You must have utilized any other reasonable way at your disposal during or at the time to avoid possessing or using a gun. This includes escaping from the scene of danger unless the attacker had a gun pointed at you or is shooting at you.
However, should you subdue the person or render them incapable of injuring you, you could be prosecuted if you nevertheless take the gun and threaten the already subdued attacker.
You must prove self-defense if you claim it because it is an affirmative defense. If you successfully demonstrate all the elements by a preponderance of the evidence, the judge or jury should not find you guilty.
The prosecution cannot prove the element of knowledge if you reasonably did not know that you had the gun in your possession. Another aspect of this is arguing that you did not know that the firearm was operational.
You could also successfully argue that the weapon was found in someone else’s car, which you were driving, but did not know it was there. Or, the police found a gun in your home, but it belonged to your roommate, and you were unaware that the gun was in your home. Note, however, that you cannot assert this defense if the gun is in plain view.
Even if you knew that a firearm was in your home, it does not mean you possessed it if it belonged to someone else in your residence — for example, a roommate. Provided you can prove that you had no control over the weapon, it does not constitute possession.
Your lawyer may successfully argue that the police arrested you wrongfully after someone accused you falsely. It could be that the accuser accused you out of revenge, anger, or jealousy. It could be that they planted the gun somewhere to make it seem like you were illegally possessing it.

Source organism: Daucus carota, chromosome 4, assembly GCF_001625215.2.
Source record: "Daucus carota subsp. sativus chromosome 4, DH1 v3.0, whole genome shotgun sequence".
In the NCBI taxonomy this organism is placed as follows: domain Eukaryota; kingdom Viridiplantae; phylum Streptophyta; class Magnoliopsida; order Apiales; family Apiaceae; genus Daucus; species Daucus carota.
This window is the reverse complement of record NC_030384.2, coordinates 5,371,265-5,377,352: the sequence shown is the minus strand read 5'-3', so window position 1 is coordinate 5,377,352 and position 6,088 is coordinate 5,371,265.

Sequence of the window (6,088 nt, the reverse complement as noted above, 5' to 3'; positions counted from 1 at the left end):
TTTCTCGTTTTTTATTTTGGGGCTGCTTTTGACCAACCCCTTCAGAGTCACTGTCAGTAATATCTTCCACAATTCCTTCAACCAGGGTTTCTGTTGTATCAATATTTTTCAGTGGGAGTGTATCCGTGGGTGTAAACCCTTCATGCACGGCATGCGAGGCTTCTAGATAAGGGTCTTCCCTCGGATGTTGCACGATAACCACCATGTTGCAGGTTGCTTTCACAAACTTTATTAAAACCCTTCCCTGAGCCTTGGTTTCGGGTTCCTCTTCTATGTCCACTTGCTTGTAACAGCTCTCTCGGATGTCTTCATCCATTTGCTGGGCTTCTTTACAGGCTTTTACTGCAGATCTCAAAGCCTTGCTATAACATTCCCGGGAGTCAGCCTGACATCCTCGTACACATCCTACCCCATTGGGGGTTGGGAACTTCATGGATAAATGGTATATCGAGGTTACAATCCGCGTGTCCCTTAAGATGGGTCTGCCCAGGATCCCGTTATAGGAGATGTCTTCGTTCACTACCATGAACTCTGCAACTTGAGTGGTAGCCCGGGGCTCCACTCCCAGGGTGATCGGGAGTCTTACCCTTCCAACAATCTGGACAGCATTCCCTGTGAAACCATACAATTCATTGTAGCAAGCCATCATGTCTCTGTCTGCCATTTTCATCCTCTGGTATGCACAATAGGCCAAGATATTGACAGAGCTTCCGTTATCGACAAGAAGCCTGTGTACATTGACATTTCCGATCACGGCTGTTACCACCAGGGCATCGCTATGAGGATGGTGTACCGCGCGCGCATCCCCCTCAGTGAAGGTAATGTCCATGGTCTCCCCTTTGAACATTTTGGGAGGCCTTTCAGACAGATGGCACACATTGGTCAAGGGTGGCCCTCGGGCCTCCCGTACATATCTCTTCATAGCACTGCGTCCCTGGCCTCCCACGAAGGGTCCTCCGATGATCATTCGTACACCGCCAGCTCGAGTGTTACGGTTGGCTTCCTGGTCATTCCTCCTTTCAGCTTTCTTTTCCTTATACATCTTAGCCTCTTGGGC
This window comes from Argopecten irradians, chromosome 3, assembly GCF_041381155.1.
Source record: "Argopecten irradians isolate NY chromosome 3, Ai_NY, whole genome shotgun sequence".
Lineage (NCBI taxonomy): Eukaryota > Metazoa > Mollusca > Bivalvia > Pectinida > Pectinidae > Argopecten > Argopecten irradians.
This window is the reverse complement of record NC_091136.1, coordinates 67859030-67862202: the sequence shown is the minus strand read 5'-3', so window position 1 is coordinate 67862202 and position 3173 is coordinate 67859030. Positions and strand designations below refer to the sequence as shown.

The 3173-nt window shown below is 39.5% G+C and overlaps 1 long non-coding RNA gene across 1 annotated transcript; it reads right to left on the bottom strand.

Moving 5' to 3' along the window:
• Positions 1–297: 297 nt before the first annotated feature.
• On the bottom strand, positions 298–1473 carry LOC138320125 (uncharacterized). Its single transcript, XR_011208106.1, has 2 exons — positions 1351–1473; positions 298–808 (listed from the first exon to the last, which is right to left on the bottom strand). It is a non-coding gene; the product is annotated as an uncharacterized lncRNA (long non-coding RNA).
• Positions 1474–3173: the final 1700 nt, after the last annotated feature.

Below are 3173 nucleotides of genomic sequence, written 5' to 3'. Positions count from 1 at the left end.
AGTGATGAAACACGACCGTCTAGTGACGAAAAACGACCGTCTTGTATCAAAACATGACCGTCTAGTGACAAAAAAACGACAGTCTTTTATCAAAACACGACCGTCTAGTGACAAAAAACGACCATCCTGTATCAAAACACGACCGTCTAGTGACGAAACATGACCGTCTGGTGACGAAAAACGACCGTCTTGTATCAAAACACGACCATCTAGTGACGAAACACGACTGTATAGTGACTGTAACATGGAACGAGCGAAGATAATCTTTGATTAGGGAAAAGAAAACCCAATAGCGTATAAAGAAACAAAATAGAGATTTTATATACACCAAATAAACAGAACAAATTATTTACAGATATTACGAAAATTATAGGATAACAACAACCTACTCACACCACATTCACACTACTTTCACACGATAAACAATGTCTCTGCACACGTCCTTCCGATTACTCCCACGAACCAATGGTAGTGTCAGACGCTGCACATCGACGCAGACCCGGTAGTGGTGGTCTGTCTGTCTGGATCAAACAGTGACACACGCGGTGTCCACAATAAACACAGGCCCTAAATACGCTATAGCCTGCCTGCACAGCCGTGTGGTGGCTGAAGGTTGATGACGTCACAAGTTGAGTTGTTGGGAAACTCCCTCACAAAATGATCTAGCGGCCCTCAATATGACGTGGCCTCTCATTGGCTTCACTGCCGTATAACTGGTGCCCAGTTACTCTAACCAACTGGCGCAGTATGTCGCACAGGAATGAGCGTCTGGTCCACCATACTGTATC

Felon in possession of ammunition, codified at P.C. § 30305(a)(1), is a closely related crime to felon in possession of a firearm. P.C. § 30305(a)(1) makes it an offense to possess, own, or have in your custody ammunition if you have been prohibited from possessing or owning a gun.
The categories of people we mentioned under P.C. § 29800 as being banned from owning/possessing a firearm are therefore prohibited from owning/possessing ammunition, including convicted felons.
Other people prohibited from possessing or owning a gun or ammunition are:
Other terms for this crime are “unlawful possession of ammunition’’ and ‘’possession of ammunition by a person prohibited.”
For the judge to convict you of this offense, the prosecutor must prove three elements beyond a reasonable doubt. These are:
See “Possession of Ammunition by Person Prohibited from Possessing Firearm Due to Conviction or Mental Illness — Pen. Code § 30305(a)”: CALCRIM Number 2591; and“Possession of Ammunition by Person Prohibited from Possessing Firearm Due to Court Order — Pen. Code § 30305(a)”: CALCRIM Number 2592.Ammunition refers to a cartridge, bullet, clip, magazine, autoloader, speed loader, or projectile that can be fired from a gun with a fatal consequence. This law applies to all ammunition, regardless of what type of firearm the ammunition is used.